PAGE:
In the years since the U.S. invasion of Iraq in 2003, American promises of turning the country into a model democracy, spreading freedom across the Middle East, have often seemed like cruel mockery. By the time the U.S. withdrew in 2011, Iraq had been ravaged by bloody insurgencies and sectarian massacres that killed hundreds of thousands of Iraqis and more than 4,500 American troops. In 2014, Iraq almost collapsed in the face of a blitzkrieg by Islamic State, as the extremist group reached the outskirts of Baghdad. There weren’t many takers in the region for the Iraqi model.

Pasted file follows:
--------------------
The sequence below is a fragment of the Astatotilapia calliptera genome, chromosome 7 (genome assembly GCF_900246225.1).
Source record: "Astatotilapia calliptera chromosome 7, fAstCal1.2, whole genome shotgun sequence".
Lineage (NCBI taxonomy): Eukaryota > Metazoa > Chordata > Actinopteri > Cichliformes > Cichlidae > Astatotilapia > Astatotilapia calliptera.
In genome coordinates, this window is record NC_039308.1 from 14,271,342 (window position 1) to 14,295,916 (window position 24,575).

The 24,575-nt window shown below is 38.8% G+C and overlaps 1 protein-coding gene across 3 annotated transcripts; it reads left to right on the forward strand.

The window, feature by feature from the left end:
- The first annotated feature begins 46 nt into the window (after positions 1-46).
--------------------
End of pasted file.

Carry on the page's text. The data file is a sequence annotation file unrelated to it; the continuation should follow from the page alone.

Today Iraq’s prospects are looking brighter. A resurgent central government has defeated Islamic State, thanks in part to renewed American military involvement, and has taken back lands lost to the country’s Kurdistan autonomous region since 2003. And Iraq’s improbable political experiment has endured. In an increasingly repressive and authoritarian part of the world, this nation of 40 million people stands apart as a rare—though still deeply flawed—democracy. Iraq’s elected leaders insist that, despite their country’s many travails, it still has something to teach the rest of the Middle East.
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